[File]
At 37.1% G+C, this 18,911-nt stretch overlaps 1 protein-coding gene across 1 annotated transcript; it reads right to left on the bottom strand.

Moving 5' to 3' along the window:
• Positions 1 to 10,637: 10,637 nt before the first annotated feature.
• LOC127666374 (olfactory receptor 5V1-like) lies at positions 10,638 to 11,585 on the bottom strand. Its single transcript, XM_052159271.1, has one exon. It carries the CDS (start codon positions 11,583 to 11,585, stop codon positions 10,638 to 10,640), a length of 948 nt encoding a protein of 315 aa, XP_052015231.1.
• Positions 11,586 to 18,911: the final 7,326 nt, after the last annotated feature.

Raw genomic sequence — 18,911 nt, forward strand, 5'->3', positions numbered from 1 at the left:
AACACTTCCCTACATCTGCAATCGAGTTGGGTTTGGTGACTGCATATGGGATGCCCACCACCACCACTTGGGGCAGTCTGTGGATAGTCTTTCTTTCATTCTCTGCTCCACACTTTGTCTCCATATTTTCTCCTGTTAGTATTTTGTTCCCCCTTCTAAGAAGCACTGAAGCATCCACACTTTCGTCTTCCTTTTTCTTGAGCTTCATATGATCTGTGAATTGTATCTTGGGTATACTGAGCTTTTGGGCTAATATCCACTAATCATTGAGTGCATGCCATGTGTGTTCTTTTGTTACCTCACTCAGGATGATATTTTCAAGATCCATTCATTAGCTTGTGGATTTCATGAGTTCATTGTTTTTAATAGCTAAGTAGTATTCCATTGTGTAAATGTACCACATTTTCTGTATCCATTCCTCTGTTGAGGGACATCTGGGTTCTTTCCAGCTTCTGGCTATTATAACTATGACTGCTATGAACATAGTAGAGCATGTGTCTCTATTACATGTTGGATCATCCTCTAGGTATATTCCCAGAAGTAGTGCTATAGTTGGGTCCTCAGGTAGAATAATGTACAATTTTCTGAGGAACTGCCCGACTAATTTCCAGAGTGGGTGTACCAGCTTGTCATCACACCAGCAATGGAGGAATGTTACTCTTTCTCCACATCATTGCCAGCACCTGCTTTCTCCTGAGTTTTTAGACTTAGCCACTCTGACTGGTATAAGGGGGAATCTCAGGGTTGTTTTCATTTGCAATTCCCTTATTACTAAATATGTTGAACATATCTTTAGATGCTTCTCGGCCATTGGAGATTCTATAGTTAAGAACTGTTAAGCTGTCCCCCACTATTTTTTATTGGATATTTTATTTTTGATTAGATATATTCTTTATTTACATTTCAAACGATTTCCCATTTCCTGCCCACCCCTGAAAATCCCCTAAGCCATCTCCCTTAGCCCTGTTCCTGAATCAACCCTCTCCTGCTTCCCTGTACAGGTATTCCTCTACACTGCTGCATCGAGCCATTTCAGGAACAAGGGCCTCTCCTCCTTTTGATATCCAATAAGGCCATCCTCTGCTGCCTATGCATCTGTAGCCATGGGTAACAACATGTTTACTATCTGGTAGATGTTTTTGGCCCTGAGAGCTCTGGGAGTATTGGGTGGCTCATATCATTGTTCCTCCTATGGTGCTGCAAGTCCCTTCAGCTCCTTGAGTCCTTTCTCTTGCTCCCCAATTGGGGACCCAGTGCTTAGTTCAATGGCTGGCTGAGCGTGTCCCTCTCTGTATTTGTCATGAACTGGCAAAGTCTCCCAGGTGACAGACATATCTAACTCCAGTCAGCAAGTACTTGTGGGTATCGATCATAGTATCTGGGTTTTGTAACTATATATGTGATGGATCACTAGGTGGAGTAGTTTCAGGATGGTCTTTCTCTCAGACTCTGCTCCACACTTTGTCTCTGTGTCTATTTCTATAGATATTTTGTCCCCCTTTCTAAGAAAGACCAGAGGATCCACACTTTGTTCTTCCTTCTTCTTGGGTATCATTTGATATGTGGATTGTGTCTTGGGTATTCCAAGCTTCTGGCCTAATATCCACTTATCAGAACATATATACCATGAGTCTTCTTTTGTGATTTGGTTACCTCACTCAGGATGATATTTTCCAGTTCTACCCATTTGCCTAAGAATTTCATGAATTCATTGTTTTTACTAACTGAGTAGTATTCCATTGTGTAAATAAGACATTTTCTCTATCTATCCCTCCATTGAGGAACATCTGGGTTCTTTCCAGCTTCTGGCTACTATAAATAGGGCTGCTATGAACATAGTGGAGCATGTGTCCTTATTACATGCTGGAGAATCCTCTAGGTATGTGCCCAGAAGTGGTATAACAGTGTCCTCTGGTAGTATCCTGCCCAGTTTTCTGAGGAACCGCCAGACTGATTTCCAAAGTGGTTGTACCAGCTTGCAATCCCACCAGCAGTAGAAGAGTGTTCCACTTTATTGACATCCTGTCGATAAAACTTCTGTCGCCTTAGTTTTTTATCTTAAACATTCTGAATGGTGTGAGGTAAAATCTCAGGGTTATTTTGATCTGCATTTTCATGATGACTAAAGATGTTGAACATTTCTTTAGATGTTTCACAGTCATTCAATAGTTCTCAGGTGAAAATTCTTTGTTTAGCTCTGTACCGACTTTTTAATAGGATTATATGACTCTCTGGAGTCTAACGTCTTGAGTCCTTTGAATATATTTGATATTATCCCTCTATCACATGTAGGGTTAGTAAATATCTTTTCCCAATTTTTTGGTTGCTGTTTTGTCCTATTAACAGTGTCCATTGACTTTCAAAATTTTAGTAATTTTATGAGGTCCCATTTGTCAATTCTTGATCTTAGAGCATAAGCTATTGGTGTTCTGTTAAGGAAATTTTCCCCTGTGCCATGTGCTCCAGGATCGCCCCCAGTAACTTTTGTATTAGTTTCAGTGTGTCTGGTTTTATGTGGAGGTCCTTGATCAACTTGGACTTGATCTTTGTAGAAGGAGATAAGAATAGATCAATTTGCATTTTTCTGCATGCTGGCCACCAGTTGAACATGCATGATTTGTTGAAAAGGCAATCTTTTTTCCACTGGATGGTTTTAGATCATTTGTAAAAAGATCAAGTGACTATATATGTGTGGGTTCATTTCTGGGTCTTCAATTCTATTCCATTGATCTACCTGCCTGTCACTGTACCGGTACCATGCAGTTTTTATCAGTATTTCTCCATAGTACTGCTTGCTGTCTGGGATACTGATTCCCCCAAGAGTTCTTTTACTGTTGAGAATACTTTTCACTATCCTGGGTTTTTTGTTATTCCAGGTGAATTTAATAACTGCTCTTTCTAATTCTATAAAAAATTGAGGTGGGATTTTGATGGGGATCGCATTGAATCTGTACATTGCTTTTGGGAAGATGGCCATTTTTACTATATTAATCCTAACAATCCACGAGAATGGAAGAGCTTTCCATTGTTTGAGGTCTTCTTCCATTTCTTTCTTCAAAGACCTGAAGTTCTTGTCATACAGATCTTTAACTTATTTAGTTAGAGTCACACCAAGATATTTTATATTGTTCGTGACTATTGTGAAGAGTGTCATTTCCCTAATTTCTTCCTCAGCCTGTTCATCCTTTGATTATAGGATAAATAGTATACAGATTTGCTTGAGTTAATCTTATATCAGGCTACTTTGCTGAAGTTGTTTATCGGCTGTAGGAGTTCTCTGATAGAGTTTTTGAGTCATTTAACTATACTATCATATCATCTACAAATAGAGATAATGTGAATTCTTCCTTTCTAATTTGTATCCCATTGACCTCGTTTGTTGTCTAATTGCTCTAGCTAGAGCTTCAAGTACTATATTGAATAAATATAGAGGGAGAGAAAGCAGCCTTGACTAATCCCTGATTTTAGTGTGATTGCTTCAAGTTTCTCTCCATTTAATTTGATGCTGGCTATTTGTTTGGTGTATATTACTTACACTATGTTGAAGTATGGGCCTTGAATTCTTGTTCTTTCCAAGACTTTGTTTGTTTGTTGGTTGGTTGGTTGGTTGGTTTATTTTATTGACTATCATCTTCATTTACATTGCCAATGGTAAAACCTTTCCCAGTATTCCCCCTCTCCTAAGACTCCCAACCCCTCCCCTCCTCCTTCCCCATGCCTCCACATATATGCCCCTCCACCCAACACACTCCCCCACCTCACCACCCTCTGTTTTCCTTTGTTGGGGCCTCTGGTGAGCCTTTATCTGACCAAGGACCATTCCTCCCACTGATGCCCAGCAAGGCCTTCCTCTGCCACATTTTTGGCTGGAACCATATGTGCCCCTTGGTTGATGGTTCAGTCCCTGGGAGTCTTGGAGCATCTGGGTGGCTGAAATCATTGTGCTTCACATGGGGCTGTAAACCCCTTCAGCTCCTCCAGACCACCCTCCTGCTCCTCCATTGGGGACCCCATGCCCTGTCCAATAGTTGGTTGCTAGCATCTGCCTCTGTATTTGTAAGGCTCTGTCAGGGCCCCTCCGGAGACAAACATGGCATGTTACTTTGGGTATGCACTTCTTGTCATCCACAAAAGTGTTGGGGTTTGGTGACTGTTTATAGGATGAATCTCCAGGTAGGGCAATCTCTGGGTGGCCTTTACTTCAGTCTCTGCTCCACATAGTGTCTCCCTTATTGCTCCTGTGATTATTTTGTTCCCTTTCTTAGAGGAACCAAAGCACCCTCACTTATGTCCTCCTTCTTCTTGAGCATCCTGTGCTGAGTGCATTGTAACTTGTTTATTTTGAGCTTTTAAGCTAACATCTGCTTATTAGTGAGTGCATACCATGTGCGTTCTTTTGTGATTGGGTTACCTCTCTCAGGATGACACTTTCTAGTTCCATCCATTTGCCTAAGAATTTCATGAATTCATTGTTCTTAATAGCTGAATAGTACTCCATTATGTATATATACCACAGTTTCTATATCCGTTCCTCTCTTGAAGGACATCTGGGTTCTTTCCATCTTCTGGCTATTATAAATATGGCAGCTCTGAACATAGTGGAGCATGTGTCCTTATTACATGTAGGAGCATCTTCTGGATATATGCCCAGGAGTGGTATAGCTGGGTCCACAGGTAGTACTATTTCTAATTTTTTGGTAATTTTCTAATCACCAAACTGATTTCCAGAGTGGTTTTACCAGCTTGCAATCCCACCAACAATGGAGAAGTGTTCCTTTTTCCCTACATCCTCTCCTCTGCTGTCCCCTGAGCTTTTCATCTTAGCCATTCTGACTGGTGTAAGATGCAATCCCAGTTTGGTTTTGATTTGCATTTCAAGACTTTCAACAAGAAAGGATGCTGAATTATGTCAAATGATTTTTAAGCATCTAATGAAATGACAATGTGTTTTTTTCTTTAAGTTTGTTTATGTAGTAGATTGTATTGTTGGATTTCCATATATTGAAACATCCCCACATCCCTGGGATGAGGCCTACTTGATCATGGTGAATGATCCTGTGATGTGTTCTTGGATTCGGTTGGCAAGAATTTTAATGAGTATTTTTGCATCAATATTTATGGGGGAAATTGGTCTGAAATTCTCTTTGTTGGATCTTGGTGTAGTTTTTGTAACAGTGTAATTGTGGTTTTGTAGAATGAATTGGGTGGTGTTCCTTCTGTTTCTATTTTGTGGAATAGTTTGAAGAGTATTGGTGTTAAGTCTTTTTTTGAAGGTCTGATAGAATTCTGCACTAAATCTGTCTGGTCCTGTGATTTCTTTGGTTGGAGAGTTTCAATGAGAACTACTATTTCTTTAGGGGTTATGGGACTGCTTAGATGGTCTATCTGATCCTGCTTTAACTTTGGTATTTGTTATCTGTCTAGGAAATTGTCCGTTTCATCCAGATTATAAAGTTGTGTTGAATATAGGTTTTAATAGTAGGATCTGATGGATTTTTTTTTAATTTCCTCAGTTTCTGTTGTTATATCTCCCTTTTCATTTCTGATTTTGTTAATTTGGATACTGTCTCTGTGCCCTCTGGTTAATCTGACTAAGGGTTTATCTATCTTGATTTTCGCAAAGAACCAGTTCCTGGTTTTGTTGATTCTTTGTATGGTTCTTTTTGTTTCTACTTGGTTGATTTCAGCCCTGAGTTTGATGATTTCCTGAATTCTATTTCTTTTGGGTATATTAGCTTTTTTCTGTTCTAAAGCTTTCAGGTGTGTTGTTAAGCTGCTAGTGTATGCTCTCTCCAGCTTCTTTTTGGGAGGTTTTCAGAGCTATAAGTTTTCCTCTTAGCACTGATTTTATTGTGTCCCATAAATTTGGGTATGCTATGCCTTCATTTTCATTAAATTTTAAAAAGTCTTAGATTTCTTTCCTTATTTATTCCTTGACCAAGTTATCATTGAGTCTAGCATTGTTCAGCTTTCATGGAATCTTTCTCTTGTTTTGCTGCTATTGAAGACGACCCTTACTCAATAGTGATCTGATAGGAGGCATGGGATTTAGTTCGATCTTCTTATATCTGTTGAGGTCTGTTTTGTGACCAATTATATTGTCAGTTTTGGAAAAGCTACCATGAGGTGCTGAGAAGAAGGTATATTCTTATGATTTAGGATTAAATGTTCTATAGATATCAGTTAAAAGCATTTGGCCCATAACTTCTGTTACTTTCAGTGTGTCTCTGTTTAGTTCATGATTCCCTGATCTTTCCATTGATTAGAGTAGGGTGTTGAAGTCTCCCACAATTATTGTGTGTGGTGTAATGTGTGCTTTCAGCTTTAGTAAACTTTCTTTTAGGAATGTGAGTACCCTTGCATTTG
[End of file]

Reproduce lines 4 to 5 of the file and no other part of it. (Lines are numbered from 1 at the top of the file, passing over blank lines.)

• LOC127666374 (olfactory receptor 5V1-like) lies at positions 10,638 to 11,585 on the bottom strand. Its single transcript, XM_052159271.1, has one exon. It carries the CDS (start codon positions 11,583 to 11,585, stop codon positions 10,638 to 10,640), a length of 948 nt encoding a protein of 315 aa, XP_052015231.1.
• Positions 11,586 to 18,911: the final 7,326 nt, after the last annotated feature.